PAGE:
Although the fan is running most of the time, the Pavilion 14t is remarkably quiet with the fan only emitting a faint whooshing sound. A fairly large chassis allows for an efficient cooling system, after all. It's also obvious that HP developed it for much more potent hardware - we need to keep in mind that the 14t is available with Core i7 CPU and a dedicated graphics card. During idle, the noise level remains under 32 dB, so it's actually the hard drive that's more noticeable when it is being accessed. Under load, the system topped out at about 35 dB - both the Aspire ES1-420 as well as the Lenovo ThinkPad E450 reached above 40 dB at similar utilization levels. For that reason, the 14t is especially suited for noise sensitive environments.
31.6 / 31.4 / 31.8 dB(A)
||37.7 / 38.6 dB(A)|
||33.3 / 34.6 dB(A)|
min: , med: , max: Voltcraft sl-300 (15 cm distance)
Even though the fan doesn't seem to work very hard most of the time, the temperatures are exceptionally well-controlled. Idle temps don't exceed 28 degrees - in this case just 5 degrees above ambient - and even under load we didn't encounter temperatures above 33 degrees C. The Acer Aspire E5-473G doesn't behave nearly as well in comparison with temps approaching 47 degrees in some areas.
(+) The maximum temperature on the upper side is 33.4 °C / 92 F, compared to the average of 36.6 °C / 98 F, ranging from 21.1 to 71 °C for the class Multimedia.
(+) The bottom heats up to a maximum of 32.6 °C / 91 F, compared to the average of 38.9 °C / 102 F
(+) In idle usage, the average temperature for the upper side is 26.4 °C / 80 F, compared to the device average of 31 °C / 88 F.
(+) The palmrests and touchpad are cooler than skin temperature with a maximum of 29.8 °C / 85.6 F and are therefore cool to the touch.
(±) The average temperature of the palmrest area of similar devices was 29 °C / 84.2 F (-0.8 °C / -1.4 F).
HP proudly displays a Bang & Olufsen log on the right side of the speaker bar, which occupies the area just above the keyboard tray. While the sound is certainly better than what we are used to from budget notebooks, it's by no means eye (or ear)-opening. The B&O Play software allows the user to choose from a myriad of different settings, ranging from classical to rock and country, just to name a few. Some of the settings are very aggressive, so it's best to adjust the graphic equalizer by hand. Even so, we found the sound either to shrill or too muffled most of the time.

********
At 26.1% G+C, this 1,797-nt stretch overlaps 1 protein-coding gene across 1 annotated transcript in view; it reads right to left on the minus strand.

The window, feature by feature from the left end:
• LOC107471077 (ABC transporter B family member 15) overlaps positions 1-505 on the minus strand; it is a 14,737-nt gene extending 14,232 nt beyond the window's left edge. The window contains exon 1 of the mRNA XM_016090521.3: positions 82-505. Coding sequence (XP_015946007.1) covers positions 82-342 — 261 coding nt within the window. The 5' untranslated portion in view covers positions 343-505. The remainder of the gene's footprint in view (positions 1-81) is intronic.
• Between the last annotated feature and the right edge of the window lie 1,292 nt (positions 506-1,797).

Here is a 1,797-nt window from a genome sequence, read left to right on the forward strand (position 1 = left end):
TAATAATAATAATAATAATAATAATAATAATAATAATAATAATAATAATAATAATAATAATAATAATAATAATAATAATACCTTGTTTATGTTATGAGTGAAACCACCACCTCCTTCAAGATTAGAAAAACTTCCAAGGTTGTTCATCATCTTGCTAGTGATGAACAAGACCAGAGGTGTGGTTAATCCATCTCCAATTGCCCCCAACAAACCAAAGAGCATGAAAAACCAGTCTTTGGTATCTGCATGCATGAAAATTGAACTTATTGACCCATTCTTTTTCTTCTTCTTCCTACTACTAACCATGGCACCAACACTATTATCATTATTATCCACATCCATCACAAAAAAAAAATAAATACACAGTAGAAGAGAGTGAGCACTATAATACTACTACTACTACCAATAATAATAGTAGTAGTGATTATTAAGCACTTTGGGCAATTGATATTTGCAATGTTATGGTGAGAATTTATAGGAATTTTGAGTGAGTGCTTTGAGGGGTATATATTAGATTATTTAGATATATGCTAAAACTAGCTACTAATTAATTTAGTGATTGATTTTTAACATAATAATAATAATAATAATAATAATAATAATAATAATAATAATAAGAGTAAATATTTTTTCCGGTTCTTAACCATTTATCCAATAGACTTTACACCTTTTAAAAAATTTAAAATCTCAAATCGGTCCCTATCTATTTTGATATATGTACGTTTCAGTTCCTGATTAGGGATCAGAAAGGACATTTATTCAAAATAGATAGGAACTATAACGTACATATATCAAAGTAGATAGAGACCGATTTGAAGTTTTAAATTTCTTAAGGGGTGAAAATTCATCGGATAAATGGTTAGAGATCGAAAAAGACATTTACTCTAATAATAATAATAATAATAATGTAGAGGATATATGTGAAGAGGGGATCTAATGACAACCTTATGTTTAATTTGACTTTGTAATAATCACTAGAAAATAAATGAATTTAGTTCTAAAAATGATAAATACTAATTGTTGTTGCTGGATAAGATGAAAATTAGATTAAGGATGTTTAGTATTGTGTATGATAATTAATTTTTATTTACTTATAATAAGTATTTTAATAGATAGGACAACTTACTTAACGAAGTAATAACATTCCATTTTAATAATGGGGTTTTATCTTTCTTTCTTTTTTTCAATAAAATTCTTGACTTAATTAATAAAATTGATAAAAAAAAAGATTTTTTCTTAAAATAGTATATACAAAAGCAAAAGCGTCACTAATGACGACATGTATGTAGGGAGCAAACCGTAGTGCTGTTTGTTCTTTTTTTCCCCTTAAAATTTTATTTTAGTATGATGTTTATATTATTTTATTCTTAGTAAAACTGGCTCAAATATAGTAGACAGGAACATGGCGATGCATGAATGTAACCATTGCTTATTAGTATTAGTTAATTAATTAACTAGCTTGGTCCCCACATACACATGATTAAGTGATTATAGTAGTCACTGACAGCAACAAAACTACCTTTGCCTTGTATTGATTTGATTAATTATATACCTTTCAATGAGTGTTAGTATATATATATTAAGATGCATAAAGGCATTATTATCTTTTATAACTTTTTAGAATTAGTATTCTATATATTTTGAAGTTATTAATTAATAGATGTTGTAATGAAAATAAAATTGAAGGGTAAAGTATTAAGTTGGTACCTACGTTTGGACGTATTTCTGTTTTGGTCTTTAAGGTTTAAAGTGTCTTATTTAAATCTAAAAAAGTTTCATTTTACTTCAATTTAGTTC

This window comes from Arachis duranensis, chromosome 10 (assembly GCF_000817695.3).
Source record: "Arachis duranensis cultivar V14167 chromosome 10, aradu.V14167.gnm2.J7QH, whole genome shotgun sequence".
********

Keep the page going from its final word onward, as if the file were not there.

With a battery capacity of only 41 Wh / 2700 mAh, we didn't have high expectations as far as the battery life is concerned. Rightfully so, as a more thorough examination shows: during our WLAN test with the display set to 150 nits and the balanced profile (in this case "HP Recommended") enabled, the notebook only lasted for about 4 hours. The Thinkpad E450 shut down after about 6 hours and 50 minutes, even though its battery is only about 15 % larger. DVD playback was possible for 4.5 hours and during the Battery Eaters Classic test, which checks the shortest runtime, the notebook managed about 2 hours. Overall the performance here isn't very impressive. One advantage is that the battery isn't integrated, so the user has the option to purchase a spare.
For the price, the HP Pavilion 14t does a few things right: the chassis is fairly sturdy, nice to look at and offers decent build quality as well as ergonomics. The CPU performance is a notch above other manufacturer's entry-level configurations with AMD, Celeron, or Pentium CPUs and the 14t remains exceptionally cool and quiet even when under load. The display is not very bright though particularly with the notebook running on battery and the resolution of 1366 x 768 seems a little dated, given that it's the standard for 11.6-inch displays. The color accuracy is worse than anything we've seen in a while - even when compared to other budget displays. We also are less than impressed by the performance of the platter-based hard drive. A hybrid HDD (offered as an option) should be standard and we would love to see SSDs offered as well. Boot times of 70 seconds or more aren't really acceptable in this day and age. Lastly, the battery life is far from impressive at four hours - not long enough to get the user or student through an entire workday.
In its entry-level configuration the HP 14t offers quite a decent price-to-performance ratio. The 14-inch notebook could do with a better display though and optional SSDs - particularly for the higher-end configurations.
HP Pavilion 14t-ab000 K9E07AV - 11/01/2015 v4(old)